strength, and resilience that comes from our relationship to the natural
land and all that it provides for us.
We know from community participation in a number of studies that
active participation in hunting, gathering and using traditional foods
helps prevent chronic disease. Traditional food activities keep us
physically active, spiritually grounded, and the nutrients offered by the
plants and animals that we eat from our territory keep us strong. Many
of us are faced with barriers in carrying out our traditional activities
including: lack of access to good hunting/harvesting areas, high costs
for fuel and equipment, time, and concerns about contaminants. Today, healthy eating involves making choices from the foods
available from many sources, including the natural land, water, farm, grocery store, and restaurant.
While we cannot address in these guidelines the steps to change our traditional harvesting environment, we can address some
steps we can take to change the nutrition environment within our communities. We can suggest ways to make modern choices
that reflect traditional values such as giving, sharing, humility, wholeness, and land stewardship.
Nutrition studies suggests that we can reduce the risk of diabetes and heart disease by eating plenty of vegetables and fruit
daily, limiting our consumption of foods that are high in calories but offer little nutritional value, and maintaining a healthy
How are we doing now?
Each year we affirm our identity and reinforce our ties to our indigenous food system and territories by harvesting and eating
our traditional foods. Our traditional food remains an important aspect of social and cultural events, all of which center
traditional food as an important aspect of being who we are. We thank the salmon, eulachon, clams, moose, deer, elk, beaver,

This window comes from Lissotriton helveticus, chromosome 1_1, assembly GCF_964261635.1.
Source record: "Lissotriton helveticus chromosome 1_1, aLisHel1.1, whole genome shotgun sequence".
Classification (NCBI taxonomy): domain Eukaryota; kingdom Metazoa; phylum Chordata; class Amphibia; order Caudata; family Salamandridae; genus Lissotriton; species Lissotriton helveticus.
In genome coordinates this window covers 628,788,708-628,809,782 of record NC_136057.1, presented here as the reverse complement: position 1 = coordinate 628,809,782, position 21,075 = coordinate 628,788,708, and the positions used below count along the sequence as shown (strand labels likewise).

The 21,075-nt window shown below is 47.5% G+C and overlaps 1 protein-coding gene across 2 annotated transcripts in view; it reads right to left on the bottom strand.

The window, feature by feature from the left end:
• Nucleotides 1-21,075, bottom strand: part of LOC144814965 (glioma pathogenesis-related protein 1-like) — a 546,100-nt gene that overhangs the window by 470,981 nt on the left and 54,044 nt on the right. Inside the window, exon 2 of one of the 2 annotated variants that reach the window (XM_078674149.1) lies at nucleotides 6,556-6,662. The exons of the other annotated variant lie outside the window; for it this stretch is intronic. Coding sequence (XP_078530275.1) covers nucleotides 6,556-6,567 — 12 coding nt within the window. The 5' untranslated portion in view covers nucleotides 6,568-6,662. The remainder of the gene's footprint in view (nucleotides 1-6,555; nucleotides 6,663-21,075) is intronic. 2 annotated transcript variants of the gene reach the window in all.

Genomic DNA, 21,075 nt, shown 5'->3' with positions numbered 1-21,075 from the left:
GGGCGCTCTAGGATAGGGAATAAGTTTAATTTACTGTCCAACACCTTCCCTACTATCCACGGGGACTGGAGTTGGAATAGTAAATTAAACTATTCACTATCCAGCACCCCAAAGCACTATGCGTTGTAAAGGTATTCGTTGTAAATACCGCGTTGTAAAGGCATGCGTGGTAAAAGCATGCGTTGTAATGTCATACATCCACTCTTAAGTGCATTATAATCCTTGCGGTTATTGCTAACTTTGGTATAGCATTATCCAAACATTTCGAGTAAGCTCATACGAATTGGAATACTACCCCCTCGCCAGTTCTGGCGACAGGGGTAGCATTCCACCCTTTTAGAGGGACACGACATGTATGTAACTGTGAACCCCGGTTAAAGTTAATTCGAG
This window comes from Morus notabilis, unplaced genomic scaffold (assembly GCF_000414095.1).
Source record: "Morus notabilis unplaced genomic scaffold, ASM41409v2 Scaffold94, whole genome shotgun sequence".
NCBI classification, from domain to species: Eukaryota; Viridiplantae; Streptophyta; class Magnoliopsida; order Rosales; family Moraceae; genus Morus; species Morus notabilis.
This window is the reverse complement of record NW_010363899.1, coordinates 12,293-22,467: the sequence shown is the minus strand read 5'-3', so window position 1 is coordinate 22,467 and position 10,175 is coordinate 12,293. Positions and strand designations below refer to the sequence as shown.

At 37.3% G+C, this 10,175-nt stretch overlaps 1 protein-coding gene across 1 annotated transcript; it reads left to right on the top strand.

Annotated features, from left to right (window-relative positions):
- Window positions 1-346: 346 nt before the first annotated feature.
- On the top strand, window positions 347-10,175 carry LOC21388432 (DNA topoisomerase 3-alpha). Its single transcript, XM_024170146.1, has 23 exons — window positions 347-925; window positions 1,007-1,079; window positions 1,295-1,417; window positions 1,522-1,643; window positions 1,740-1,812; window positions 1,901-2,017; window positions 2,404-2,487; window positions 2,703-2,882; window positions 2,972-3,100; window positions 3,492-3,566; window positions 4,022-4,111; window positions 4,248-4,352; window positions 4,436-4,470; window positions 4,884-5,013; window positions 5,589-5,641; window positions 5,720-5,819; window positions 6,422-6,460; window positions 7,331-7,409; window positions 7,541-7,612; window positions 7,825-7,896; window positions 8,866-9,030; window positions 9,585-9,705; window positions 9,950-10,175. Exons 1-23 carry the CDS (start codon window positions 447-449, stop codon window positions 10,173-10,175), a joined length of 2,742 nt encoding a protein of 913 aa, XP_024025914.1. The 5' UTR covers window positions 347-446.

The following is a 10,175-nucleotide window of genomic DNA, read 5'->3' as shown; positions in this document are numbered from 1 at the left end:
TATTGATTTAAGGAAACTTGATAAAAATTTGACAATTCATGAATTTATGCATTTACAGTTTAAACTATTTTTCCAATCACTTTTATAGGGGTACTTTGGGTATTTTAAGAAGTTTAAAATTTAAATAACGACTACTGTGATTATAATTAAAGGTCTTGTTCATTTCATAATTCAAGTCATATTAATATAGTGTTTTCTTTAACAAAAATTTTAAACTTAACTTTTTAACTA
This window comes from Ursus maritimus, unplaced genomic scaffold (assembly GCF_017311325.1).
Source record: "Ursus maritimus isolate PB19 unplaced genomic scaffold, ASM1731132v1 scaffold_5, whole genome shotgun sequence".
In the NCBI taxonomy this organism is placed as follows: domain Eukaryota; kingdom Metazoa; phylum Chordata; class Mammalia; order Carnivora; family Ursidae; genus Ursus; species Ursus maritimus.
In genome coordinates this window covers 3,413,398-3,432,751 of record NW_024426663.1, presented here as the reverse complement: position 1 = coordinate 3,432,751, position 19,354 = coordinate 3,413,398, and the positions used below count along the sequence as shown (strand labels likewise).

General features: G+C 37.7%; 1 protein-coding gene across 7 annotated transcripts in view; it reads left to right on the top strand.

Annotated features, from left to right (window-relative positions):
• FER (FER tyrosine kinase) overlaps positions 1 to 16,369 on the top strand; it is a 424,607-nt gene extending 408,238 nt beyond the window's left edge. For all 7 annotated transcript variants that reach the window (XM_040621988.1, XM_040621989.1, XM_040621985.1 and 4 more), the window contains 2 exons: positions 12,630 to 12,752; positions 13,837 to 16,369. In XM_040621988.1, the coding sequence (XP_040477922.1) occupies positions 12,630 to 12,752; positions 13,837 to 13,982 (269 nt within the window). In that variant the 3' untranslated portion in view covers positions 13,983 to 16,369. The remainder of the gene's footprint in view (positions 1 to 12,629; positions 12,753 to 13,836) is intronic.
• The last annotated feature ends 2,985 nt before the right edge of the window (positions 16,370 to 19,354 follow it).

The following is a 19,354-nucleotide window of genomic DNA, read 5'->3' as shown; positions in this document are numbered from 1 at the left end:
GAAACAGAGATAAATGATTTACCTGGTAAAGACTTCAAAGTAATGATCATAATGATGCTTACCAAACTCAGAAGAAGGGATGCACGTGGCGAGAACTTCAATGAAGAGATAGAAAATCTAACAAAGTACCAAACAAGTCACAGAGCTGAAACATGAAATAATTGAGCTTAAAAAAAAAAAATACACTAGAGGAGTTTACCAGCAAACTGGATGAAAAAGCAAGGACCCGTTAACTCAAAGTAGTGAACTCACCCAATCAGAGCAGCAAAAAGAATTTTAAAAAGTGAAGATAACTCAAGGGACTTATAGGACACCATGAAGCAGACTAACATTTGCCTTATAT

birds, seaweed, berries, roots and medicines and they in turn nourish our bodies and spirits and help protect our body from
illness and remind us of our past and help us think about our future.
Participating in harvesting activities, such as gathering berries and roots, hunting, harvesting shellfish, or fishing brings many
rewards. Our bodies are energized and the stress we can carry is lessened by the physical activity necessary for harvesting and
processing our foods. Harvesting activities also brings with it the pleasure of socializing, exchanging news and stories, and
respecting and connecting with the spirit of the land. After the work is all done, we have food to put away in our cupboards to
share with our families.
Fruit and vegetable consumption
Traditionally, we spent much of our time harvesting and processing many kinds of roots, berries, and greens. From spring until
late fall there were different kinds of plants to enjoy and our ancestors spent much time in drying and storing a variety of plant
foods for trade and use in the winter months. We truly ate a wide variety of plant foods that today would be classified as fruits
and vegetables. However, many of the fruits and vegetables we eat now are limited to what we grow in our garden or buy
from the store. Few of us eat the recommended number of fruit and vegetable servings to provide the health protective effects
against the development of many chronic diseases such as heart disease, cancer, diabetes.
Sweetened beverage consumption
Sugar-sweetened beverages used to be a rare treat. Now they maintain a constant presence in many of our homes, schools,
offices, and at recreational and cultural events. Researchers are finding that the more children drink sweetened beverages, the
more weight they are likely to gain. Although children are natural regulators of their general calorie needs, when sweetened
beverages are consumed this internal regulator is defective. As a result children do not increase their activity to use additional
calories or cut back on other foods to compensate (Cornell, 2003). Sugar sweetened beverages place us and our children at
great risk for obesity which further increases our risk of type 2 diabetes. This does not mean that diet drinks or beverages
sweetened with artificial sweeteners are the answer. The long term safety of large amounts of artificial sweeteners has not been
proven in children. Encourage water as the best beverage.
Achieving and maintaining healthy weights is a concern in our communities. Recent studies suggest that 25% of adults and 42%
of children have healthy weights.
On-reserve First Nations Body Mass Index (BMI), by gender, 2002-2003 (percent)
Source: Calculations by HRSDC based on First Nations Centre. First Nations Regional Longitudinal Health Survey (RHS) 2002/2003